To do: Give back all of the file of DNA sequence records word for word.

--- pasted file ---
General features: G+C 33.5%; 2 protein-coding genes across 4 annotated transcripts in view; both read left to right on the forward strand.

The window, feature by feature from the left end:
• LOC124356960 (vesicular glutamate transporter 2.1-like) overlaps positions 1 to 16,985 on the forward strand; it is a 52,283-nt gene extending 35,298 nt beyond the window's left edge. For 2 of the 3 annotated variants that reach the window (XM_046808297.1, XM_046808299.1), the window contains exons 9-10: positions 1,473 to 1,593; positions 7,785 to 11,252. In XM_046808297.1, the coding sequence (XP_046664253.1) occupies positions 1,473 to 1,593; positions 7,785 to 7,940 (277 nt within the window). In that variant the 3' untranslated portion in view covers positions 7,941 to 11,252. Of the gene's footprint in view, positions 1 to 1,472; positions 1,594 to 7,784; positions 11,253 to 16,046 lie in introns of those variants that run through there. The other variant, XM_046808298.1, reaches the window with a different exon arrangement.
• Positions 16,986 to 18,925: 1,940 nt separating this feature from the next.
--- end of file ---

General features: G+C 33.5%; 2 protein-coding genes across 4 annotated transcripts in view; both read left to right on the forward strand.

The window, feature by feature from the left end:
• LOC124356960 (vesicular glutamate transporter 2.1-like) overlaps positions 1 to 16,985 on the forward strand; it is a 52,283-nt gene extending 35,298 nt beyond the window's left edge. For 2 of the 3 annotated variants that reach the window (XM_046808297.1, XM_046808299.1), the window contains exons 9-10: positions 1,473 to 1,593; positions 7,785 to 11,252. In XM_046808297.1, the coding sequence (XP_046664253.1) occupies positions 1,473 to 1,593; positions 7,785 to 7,940 (277 nt within the window). In that variant the 3' untranslated portion in view covers positions 7,941 to 11,252. Of the gene's footprint in view, positions 1 to 1,472; positions 1,594 to 7,784; positions 11,253 to 16,046 lie in introns of those variants that run through there. The other variant, XM_046808298.1, reaches the window with a different exon arrangement.
• Positions 16,986 to 18,925: 1,940 nt separating this feature from the next.